Active Learning Environments with Robotic Tangibles

Active Learning Environments with Robotic Tangibles (ALERT) are mixed reality video gaming systems that use sensors, vision systems, and robots to provide an engaging experience that may motivate hitherto underrepresented kinds of learners to become interested in game design, programming, and careers in science, technology, engineering, and mathematics. Through the use of fiducials (i.e., meaningful markers) recognized by robots through computer vision as just-in-time instructions, users engage in spatially-based programming without the encumbrances of traditional procedural programs’ syntax and structure. Since humans, robots, and video environments share many inherently spatial qualities, this natural style of physical programming is particularly well suited to fostering playful interactions with mobile robots in dynamic video environments. As these systems broaden the capabilities of video game technology and human-robot interaction (HRI) they are lowering many existing barriers to integrated video- robot game development and programming. Diverse ALERT video game scenarios and applications are enabling a broad range of gamers, learners, and developers to generate and engage in their own physically interactive games.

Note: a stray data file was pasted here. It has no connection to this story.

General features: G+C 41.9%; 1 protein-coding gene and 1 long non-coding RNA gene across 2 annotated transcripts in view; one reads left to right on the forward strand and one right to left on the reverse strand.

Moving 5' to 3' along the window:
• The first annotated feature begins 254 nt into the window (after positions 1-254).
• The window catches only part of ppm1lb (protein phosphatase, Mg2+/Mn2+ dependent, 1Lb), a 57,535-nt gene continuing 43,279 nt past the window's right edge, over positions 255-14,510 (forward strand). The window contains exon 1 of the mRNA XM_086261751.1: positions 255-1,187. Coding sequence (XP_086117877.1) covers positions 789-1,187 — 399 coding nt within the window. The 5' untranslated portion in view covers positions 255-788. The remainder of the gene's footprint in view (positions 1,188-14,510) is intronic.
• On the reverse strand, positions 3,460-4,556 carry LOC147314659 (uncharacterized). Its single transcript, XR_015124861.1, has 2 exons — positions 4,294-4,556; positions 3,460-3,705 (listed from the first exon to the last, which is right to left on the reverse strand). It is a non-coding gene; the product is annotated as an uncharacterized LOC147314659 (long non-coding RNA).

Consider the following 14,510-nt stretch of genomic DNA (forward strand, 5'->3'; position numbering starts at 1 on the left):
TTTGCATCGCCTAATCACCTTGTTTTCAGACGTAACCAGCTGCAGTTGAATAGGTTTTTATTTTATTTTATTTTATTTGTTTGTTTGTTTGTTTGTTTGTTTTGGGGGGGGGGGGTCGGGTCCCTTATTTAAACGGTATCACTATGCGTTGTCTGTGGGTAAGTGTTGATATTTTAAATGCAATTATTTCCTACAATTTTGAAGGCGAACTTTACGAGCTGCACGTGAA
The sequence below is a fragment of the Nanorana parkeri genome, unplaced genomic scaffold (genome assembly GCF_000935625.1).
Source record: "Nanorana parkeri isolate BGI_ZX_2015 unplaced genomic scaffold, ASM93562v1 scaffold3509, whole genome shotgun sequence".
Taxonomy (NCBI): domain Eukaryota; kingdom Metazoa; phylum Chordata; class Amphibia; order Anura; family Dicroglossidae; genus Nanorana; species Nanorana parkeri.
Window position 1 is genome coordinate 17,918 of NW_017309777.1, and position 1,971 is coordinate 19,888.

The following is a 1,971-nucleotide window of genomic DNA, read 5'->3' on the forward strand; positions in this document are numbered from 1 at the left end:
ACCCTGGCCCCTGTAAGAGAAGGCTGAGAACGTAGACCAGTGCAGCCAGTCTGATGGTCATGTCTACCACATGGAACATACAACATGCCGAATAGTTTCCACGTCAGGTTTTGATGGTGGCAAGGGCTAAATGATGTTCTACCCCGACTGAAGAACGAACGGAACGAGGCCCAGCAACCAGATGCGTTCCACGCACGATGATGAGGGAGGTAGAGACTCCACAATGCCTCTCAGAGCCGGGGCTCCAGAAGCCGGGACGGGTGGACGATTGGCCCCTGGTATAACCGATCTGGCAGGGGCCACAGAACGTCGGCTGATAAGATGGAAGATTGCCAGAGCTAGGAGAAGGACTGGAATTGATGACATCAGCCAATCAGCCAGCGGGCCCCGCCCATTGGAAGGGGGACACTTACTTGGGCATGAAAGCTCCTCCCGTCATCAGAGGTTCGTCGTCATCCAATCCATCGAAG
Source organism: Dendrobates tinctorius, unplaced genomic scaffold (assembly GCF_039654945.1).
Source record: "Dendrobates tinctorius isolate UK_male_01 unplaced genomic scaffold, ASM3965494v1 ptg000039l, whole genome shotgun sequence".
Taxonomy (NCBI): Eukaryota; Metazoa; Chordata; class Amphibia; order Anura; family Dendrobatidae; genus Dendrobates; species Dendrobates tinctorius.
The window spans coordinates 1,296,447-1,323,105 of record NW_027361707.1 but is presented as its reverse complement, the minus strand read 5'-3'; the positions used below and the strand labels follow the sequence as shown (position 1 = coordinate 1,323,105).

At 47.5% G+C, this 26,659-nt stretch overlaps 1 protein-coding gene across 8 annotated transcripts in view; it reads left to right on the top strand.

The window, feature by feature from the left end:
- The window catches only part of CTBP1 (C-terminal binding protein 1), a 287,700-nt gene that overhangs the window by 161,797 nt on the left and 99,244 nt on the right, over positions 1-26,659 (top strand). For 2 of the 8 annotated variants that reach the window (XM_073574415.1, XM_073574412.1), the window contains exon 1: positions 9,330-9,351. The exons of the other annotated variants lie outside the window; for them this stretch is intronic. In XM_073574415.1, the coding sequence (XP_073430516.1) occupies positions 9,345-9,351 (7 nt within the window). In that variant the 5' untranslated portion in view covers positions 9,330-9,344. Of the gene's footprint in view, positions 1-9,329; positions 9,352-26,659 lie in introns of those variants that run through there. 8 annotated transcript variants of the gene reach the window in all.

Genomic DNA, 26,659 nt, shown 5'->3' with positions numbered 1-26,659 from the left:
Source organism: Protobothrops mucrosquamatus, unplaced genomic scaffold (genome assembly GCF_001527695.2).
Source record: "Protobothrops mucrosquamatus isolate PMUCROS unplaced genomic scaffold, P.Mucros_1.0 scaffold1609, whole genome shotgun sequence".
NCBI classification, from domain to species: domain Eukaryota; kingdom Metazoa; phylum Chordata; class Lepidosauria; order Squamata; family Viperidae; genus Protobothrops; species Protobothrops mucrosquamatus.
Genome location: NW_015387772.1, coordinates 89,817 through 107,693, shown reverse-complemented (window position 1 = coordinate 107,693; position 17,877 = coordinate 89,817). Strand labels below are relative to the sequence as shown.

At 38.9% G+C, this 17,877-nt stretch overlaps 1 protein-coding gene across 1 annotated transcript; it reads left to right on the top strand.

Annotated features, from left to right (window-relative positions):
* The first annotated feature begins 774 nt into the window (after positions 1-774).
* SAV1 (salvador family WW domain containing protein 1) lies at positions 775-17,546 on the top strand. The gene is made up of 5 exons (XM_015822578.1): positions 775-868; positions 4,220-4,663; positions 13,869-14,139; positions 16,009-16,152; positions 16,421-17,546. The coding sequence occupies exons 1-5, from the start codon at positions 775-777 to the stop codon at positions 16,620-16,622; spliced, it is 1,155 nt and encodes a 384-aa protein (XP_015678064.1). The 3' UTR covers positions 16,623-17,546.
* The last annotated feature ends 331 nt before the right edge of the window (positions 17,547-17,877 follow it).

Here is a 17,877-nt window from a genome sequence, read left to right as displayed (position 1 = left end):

ALERT: Sally Ride Science Festival, Tempe, Ariz., 2008 on Vimeo.

ALERT: Maker Faire, San Mateo, Calif., 2008 on Vimeo.

Mixed Reality Video-Robot Gaming System on Vimeo.




Lahey, B., Burleson, W., Jensen, C. N., Freed, N., and Lu, P. (2008) “Integrating video games and robotic play in physical environments”; Proceedings of the 2008 ACM SIGGRAPH Symposium on Video Games (Los Angeles, California, August 09 - 10, 2008). Sandbox '08. ACM, New York, NY, 107-114. August 2008. 

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Natalie Freed continued to develop work at the MIT Lab: When the playroom is the computer.